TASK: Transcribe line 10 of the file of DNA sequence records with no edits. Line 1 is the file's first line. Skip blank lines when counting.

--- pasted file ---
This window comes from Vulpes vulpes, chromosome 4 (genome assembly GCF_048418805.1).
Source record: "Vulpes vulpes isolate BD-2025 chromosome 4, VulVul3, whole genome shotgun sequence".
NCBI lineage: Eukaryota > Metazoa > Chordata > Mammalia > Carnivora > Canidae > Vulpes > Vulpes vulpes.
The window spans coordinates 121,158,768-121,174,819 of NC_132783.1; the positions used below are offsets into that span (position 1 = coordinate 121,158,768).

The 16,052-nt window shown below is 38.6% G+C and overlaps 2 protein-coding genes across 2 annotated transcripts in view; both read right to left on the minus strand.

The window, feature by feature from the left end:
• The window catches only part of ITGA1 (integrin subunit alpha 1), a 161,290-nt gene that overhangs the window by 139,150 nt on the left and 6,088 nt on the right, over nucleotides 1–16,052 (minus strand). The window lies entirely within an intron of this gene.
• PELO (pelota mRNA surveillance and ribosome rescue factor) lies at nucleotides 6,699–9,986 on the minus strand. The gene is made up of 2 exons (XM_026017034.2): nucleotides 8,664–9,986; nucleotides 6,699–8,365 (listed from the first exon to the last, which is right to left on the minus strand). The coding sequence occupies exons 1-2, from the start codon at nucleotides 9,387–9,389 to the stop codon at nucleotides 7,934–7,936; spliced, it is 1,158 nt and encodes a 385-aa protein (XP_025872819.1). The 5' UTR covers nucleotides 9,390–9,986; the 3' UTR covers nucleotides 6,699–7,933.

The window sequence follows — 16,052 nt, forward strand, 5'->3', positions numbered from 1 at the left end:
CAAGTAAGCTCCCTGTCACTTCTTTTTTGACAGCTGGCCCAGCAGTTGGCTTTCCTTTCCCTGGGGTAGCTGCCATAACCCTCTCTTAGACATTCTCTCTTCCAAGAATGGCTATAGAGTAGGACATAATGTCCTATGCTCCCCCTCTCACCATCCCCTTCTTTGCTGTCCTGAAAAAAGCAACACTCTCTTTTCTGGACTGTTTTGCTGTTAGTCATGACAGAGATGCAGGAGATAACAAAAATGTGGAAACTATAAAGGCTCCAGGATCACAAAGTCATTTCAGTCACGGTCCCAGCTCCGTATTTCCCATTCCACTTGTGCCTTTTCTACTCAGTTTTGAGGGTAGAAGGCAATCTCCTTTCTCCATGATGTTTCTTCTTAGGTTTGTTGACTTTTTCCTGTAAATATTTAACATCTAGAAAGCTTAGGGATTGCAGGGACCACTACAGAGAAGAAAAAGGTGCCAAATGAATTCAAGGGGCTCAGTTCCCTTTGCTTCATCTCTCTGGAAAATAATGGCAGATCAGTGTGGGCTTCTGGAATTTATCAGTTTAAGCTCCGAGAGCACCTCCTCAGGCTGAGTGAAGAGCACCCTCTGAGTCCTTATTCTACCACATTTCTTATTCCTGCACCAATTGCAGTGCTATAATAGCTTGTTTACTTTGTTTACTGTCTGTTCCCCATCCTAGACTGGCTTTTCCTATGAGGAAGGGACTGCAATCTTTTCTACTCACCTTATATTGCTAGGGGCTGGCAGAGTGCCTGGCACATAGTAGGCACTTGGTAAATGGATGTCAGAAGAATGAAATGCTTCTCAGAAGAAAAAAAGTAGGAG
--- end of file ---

CAAGTAAGCTCCCTGTCACTTCTTTTTTGACAGCTGGCCCAGCAGTTGGCTTTCCTTTCCCTGGGGTAGCTGCCATAACCCTCTCTTAGACATTCTCTCTTCCAAGAATGGCTATAGAGTAGGACATAATGTCCTATGCTCCCCCTCTCACCATCCCCTTCTTTGCTGTCCTGAAAAAAGCAACACTCTCTTTTCTGGACTGTTTTGCTGTTAGTCATGACAGAGATGCAGGAGATAACAAAAATGTGGAAACTATAAAGGCTCCAGGATCACAAAGTCATTTCAGTCACGGTCCCAGCTCCGTATTTCCCATTCCACTTGTGCCTTTTCTACTCAGTTTTGAGGGTAGAAGGCAATCTCCTTTCTCCATGATGTTTCTTCTTAGGTTTGTTGACTTTTTCCTGTAAATATTTAACATCTAGAAAGCTTAGGGATTGCAGGGACCACTACAGAGAAGAAAAAGGTGCCAAATGAATTCAAGGGGCTCAGTTCCCTTTGCTTCATCTCTCTGGAAAATAATGGCAGATCAGTGTGGGCTTCTGGAATTTATCAGTTTAAGCTCCGAGAGCACCTCCTCAGGCTGAGTGAAGAGCACCCTCTGAGTCCTTATTCTACCACATTTCTTATTCCTGCACCAATTGCAGTGCTATAATAGCTTGTTTACTTTGTTTACTGTCTGTTCCCCATCCTAGACTGGCTTTTCCTATGAGGAAGGGACTGCAATCTTTTCTACTCACCTTATATTGCTAGGGGCTGGCAGAGTGCCTGGCACATAGTAGGCACTTGGTAAATGGATGTCAGAAGAATGAAATGCTTCTCAGAAGAAAAAAAGTAGGAG